All that said, Ohtani’s contract structure does present a big advantage to the Dodgers. I mean, they’re paying him $2M a year. Many arbitration-eligible utility players or relievers make more. Paying Ohtani so little seems ludicrous in that sense, even if it is within the rules. A team’s CBT payroll uses the average annual value of each contract, and that determines their luxury taxes. But teams also operate off real payrolls, where a player on a two-year, $20M deal might be paid $5M in the first year and $15M in the second despite his $10M CBT hit.
The Dodgers have a certain budget or target with that real payroll, and instead of paying Ohtani $46M on that payroll, they’re paying him less than Austin Barnes. That means, in theory, the Dodgers can more easily afford to add more quality players, such as Yoshinobu Yamamoto.
So, is this a problem? Does deferring 97.1% of a huge contract mean baseball is broken, and does it represent a major point of contention when the CBA expires after the 2026 season? Lindsey Adler of the Wall Street Journal wrote tonight, “According to league and union sources, MLB has proposed limiting deferrals in prior CBA negotiations, but the MLBPA has declined those limits because deferrals allow a player flexibility that allows a contract to be worth, let’s say, $700 million instead of $460 million.”
When this came up previously in CBA talks, it was probably more of a “nice to have” for MLB, but not something for which they’d concede the MLBPA. The MLBPA won’t want to give this up, for the handful of players who want their payment deferred 20 years into the future. As you know, money is worth more now than it is in the future, so players have not exactly been clamoring to wait until retirement age to receive 97.1% of their contract. I’m sure deferred money will come up in the next CBA talks, and may even be eliminated, but one player doing it does not translate to a hot-button issue or something where billions of dollars hang in the balance. They’ll find more consequential things to fight about.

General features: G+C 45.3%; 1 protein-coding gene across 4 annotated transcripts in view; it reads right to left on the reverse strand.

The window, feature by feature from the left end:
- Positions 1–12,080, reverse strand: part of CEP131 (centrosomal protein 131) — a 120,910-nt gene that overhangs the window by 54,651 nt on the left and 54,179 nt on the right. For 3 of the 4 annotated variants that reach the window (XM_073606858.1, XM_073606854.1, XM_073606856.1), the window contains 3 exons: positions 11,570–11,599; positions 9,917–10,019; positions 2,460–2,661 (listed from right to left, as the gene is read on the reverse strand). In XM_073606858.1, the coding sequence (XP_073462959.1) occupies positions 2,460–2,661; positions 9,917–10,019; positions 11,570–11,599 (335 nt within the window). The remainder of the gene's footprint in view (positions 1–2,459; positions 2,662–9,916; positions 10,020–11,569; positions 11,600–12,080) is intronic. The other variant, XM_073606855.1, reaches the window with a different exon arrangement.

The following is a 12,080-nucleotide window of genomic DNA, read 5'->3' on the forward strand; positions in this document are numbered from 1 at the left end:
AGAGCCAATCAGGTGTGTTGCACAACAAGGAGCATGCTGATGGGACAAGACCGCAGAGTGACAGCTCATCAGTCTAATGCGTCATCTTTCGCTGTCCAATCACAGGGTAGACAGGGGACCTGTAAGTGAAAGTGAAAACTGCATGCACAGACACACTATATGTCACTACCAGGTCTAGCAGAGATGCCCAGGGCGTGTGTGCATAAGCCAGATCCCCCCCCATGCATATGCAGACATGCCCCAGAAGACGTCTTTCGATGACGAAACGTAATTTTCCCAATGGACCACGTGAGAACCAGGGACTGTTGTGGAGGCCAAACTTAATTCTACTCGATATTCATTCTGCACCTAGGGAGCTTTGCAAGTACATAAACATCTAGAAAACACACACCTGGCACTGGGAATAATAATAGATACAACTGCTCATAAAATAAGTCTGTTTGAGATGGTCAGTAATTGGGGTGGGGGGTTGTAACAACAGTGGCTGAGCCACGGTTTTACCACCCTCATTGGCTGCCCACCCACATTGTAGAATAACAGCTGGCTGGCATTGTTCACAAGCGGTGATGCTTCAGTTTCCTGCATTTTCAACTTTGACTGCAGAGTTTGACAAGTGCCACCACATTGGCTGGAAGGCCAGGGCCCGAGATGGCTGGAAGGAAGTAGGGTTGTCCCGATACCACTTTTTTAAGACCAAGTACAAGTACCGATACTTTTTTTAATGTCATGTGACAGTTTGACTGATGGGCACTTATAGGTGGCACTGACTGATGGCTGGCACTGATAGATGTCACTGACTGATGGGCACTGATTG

Ohtani can do this because he is not a normal MLB player, and he rakes in significant endorsement money every year. And as The Athletic’s Fabian Ardaya and Evan Drellich explain, Ohtani’s choice on deferrals gives the Dodgers payroll flexibility to add other players and may give him a tax benefit if he isn’t living in California when the $68M salaries start rolling in.
As Jack Harris of the L.A. Times notes, Ohtani “took this approach…with all the teams he negotiated with.” Given that Ohtani’s contract roughly equates to a 10-year, $460M deal, I’d argue that he’s chasing rings a lot more than he’s chasing every last dollar. Any team could have done this deal, but Ohtani wanted to play for the Dodgers.
The combination of Friday’s shaky reporting suggesting Ohtani was heading to the Blue Jays, plus an unprecedented contract structure, seems to be leading some fans to villainize him. I think that’s a shame because he has been squeaky clean off the field and remains a generational and thrilling player.